This morning, self read in her Barbara Mann book about something called “The Historical Museum of Tel Aviv – Jaffa.” After looking it up on the web, self found that it was on the exact same street as the Rubin Museum. And since self has already aced taking the No. 4 bus — which has a stop just one block from this apartment — self decided to chance going there (putting off for the time being all thoughts of checking out hotel in Old Jaffa— self has now decided that the only attitude she should adopt in her present circumstances is: Que sera, sera).
So, self set off bright and early, and she did get to Bialik Street, and she again traversed the narrow edge of the sidewalk that had not been dug up by all the construction, and she arrived at said building, and it was very old and dilapidated, and there was a sign on a wall next to it, but as the sign was in Hebrew self knew not what the sign said. Instead, she marched smartly up the steps and put a hand on the door handle, and found that the door was locked. Since the door was made of glass, self peered inside and saw a circular hallway with old photographs and musty-looking memorabilia. In fact, hallway reminded self very much of her grandfather’s house on Burgos Street in Bacolod City, a house self had known all her life as “The Big House.” Anyhoo, self also noticed that there was a buzzer, and this she contrived to ring — twice. But no butler or receptionist appeared. So self had to make her way back out to the dusty street. And she had to walk forlornly to the bus stop (stopping first at a shoe store and then at a store selling kitchen gadgetry, where she was very much tempted to buy silicon potholders in the shape of rhinoceri — self thinks that is the correct way to pluralize “rhinocerus,” though it sounds strange — but these were going for 40 shekels each, which self computed as something like US$ 11.50 each. Never mind). And then she went home for a quick lunch before heading to the hospital to see Ying.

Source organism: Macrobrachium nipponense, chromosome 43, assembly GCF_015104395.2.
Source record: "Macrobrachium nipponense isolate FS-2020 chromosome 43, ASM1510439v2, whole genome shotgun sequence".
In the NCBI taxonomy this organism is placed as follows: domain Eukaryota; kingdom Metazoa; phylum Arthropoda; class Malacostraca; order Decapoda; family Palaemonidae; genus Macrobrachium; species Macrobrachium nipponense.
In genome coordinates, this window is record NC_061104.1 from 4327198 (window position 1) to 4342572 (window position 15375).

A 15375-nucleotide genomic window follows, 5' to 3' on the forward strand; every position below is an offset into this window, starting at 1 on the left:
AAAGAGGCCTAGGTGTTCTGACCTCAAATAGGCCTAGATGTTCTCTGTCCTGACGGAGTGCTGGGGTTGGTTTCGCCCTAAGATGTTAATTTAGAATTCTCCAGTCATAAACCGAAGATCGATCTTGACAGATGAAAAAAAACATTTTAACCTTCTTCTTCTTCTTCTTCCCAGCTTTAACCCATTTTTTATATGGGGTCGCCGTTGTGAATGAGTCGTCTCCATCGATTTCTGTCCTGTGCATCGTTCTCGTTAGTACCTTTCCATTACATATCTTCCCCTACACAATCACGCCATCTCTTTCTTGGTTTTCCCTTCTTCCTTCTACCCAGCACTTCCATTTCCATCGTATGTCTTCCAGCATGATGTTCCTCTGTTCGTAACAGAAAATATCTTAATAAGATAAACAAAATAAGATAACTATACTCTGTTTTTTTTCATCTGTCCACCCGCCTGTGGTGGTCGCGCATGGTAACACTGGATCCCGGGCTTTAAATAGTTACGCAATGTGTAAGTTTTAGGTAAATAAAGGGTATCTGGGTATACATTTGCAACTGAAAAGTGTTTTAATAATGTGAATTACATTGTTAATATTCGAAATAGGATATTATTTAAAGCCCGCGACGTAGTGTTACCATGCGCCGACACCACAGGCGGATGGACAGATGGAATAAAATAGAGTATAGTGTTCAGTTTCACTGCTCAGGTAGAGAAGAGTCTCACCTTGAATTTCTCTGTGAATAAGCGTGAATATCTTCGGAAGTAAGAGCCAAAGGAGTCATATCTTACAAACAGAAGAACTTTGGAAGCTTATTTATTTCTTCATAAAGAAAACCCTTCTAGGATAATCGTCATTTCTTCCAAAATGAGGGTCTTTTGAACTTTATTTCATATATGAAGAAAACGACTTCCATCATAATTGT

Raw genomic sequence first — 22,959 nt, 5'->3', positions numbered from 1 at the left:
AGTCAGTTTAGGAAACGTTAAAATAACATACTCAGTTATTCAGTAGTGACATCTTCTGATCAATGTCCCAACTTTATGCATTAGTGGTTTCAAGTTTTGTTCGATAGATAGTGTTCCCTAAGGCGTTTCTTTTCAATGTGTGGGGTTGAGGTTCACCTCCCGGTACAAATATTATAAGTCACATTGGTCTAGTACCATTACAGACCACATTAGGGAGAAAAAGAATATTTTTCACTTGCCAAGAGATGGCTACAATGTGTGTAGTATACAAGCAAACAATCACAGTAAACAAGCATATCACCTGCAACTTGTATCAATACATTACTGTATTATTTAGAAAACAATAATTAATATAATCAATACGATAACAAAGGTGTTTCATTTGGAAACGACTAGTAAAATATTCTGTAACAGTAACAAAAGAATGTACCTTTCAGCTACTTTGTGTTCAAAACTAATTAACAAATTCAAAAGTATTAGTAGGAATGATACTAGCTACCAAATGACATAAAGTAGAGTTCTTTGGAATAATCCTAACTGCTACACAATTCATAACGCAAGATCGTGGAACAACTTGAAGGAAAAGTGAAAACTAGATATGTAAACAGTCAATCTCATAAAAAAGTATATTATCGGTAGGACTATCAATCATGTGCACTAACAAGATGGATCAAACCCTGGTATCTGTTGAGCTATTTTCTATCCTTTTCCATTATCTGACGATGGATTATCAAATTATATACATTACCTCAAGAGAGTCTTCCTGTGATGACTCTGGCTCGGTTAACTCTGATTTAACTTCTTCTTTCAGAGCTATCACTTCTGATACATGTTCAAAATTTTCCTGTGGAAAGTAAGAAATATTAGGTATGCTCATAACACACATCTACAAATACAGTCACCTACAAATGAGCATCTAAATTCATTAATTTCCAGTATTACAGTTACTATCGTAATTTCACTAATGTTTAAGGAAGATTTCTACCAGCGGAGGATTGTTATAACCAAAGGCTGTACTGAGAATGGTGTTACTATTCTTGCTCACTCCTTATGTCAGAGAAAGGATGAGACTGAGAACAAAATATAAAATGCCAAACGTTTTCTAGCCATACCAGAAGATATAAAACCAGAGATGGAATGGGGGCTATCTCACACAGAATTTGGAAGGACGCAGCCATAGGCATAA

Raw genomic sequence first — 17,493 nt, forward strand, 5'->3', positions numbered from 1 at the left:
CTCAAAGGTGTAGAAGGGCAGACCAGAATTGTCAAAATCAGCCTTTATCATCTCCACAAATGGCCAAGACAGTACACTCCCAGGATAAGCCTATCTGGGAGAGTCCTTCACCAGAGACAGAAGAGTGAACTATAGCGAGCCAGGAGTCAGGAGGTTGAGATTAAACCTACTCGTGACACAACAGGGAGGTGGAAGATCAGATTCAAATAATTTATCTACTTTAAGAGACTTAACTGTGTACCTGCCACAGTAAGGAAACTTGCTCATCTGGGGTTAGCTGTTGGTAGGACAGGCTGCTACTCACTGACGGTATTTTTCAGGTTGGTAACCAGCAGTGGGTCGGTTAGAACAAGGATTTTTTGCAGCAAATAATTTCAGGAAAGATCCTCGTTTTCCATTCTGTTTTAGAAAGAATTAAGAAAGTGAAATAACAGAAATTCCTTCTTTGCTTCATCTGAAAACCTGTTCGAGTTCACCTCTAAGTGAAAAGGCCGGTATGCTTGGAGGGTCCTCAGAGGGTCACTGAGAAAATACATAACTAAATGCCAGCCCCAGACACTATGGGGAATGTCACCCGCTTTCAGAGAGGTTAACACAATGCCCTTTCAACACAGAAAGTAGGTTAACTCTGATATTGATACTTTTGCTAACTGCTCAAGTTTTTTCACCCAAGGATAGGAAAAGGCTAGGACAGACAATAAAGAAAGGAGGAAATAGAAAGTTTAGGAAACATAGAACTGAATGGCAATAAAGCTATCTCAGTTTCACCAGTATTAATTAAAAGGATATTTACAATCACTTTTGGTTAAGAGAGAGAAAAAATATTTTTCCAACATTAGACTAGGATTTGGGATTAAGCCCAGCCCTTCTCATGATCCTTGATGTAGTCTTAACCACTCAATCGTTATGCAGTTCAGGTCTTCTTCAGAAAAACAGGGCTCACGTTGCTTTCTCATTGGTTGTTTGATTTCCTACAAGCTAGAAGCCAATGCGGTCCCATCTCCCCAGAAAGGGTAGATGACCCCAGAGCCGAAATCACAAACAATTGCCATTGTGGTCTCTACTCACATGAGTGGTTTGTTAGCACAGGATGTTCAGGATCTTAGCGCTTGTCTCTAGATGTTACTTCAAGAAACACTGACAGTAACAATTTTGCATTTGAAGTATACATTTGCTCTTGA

And, as it turned out, Mila the caregiver was also at home having a quick lunch, and self smelled her frying something delicious. But since self had been admonished by Dear Bro to remember at all times that Mila is not there to serve anyone except Ying (as if self, after all these years of living in the States, would ever dream of asking someone to serve her), self heated up a little slice of quiche in the toaster oven.
And then self set off for the hospital. Since self knows that she is in poor physical shape and cannot take the humongous walks that she tried her first two days here, and since she doesn’t want to use up her cash on cab rides, she decides to take the bus. Eureka! Her brother tells her there are these little mini-vans wandering around the city, and each follow a different coded route: orange, yellow, etc. And he says they are much cheaper than cabs. And why he only felt moved to divulge this information today is completely beyond self. But she did find one of those things and she arrived at the hospital quickly and all she had to do was pay 5 shekels.